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Who Voices Shuri's AI Griot In Black Panther: Wakanda Forever?

The reviews for "Black Panther: Wakanda Forever" are starting to trickle in, both from professional critics and fans on social media. And the overall verdict is largely positive (via Rotten Tomatoes). Sure, some moviegoers and their poor bladders were unhappy with its 2-hour and 41-minute run time, but aside from that, the praise is abundant. Fans were especially impressed with the actors' performances, as well as how well the heart and soul of everyone working hard on the project shined through to give Chadwick Boseman the tribute he deserved.

But there was one performance in the movie that will likely go overlooked by the vast majority of viewers. In both the original "Black Panther" and the newly debuted sequel, Shuri has an artificial intelligence (AI) program named Griot which, unlike other techno-entities in the MCU, is monotone and succinct, though it has more to say in the sequel. But there's a very famous celebrity responsible for voicing Griot, and once you realize who it is, it makes the film that much better.

Griot is voiced by none other than Trevor Noah

Not only is the exiting "Daily Show" host officially credited on IMDb as reprising his role for the sequel, but he's been playing coy about confirming it on the late-night TV circuit. During a recent "Tonight Show" interview with Jimmy Fallon, he reminisced about playing "the African version of Siri" in the first "Black Panther" movie and, when Fallon asked him point-blank whether he would be in the sequel or not, would only say that "you should watch it." In the minutes preceding the question, Noah talked at length about how much he hates spoilers and deceptive movie trailers, so not only is his ambiguity a good marketing gimmick, but it falls right in line with his character.

What little voice work he did in the original "Black Panther," he performed with muted emotion and a matter-of-fact tone that one might expect to be programmed into an artificial intelligence assistant. There was no witty banter, such as with previous AI that belonged to Tony Stark (Robert Downey Jr.), like J.A.R.V.I.S. (Paul Bettany) and F.R.I.D.A.Y. (Kerry Condon). But Noah did have a lot of fun talking about his experience on "The Late Show with Stephen Colbert," cracking jokes about how he turned down multiple starring roles, and facetiously adding that he played every single flying ship that is shown on screen. Truly, his range as an actor knows no bounds.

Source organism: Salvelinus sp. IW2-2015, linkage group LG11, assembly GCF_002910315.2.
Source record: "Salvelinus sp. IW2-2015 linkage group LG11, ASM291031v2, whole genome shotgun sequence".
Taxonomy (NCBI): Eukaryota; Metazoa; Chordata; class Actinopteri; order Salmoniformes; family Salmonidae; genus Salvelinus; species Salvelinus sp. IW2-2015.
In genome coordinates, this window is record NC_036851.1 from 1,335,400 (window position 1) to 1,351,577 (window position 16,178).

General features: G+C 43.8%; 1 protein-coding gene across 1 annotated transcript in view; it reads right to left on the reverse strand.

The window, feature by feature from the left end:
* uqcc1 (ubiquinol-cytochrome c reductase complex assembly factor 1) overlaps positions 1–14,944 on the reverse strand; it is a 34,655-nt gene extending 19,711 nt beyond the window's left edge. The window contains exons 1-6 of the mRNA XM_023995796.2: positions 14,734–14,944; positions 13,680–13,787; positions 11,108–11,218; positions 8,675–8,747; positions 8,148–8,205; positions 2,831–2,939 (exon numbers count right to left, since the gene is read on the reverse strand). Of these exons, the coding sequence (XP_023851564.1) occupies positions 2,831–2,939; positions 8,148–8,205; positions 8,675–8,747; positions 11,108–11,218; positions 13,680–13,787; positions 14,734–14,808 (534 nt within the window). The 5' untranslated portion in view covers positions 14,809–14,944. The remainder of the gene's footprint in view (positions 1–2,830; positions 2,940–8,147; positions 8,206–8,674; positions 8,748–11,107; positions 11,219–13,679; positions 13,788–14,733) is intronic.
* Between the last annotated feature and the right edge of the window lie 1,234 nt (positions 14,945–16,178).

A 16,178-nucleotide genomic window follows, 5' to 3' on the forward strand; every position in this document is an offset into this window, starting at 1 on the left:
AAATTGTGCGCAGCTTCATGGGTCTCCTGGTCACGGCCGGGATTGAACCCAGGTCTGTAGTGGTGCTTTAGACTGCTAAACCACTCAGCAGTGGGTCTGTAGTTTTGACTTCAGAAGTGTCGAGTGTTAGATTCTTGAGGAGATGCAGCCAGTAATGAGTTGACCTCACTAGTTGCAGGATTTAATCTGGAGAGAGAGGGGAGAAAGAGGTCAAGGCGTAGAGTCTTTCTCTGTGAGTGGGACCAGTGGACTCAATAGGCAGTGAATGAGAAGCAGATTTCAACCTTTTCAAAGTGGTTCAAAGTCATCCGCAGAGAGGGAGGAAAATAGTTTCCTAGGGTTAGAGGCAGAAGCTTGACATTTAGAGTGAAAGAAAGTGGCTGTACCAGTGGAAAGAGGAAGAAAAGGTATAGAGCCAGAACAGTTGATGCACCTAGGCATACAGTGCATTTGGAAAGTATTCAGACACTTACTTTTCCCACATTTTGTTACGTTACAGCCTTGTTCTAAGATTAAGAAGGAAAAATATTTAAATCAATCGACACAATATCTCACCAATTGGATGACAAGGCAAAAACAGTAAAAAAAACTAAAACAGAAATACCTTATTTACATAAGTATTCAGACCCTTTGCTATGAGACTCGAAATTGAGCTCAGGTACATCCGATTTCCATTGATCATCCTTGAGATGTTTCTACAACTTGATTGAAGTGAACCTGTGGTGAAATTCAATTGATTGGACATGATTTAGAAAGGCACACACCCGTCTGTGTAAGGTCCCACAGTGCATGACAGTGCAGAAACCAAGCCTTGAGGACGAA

Noah made a prophetic prediction about how successful Black Panther would be

The first "Black Panther" movie was released on February 16, 2028, And its star, Chadwick Boseman, appeared on "The Daily Show" for an episode that aired on March 1 of that same year. In the interview, Boseman and Noah discussed many things about the movie, including how he would forever be greeted for the rest of his life in the traditional Wakandan style of arms crossed over the chest, and the heartwarming universal appeal that the film was having with audiences. At the very end of the interview, as Noah was shaking hands with Boseman and saying goodbye, he — at least somewhat jokingly — declared that the film was "welcomed, it was electric, and it's going to make a billion dollars plus," to which the studio audience gave a raucous cheer.

Did Noah make a lucky guess? We would argue that it was more educated than lucky. After all, billion-dollar movies don't just happen every day. According to a Rotten Tomatoes editorial on all of the billion-dollar movies ever made, there are only about 50 or so as of this writing. And "Black Panther" ranks an impressive #5 on that list, having earned a grand total of nearly $1.35 billion dollars. Furthermore, it should be noted that Noah made his prediction about two weeks before the movie's skyrocketing popularity hit that billion-dollar bullseye. According to Variety, gross box office movie ticket sales didn't hit that magic mark until 26 days into its first theatrical release — and Boseman's interview with Noah happened a full two weeks before that.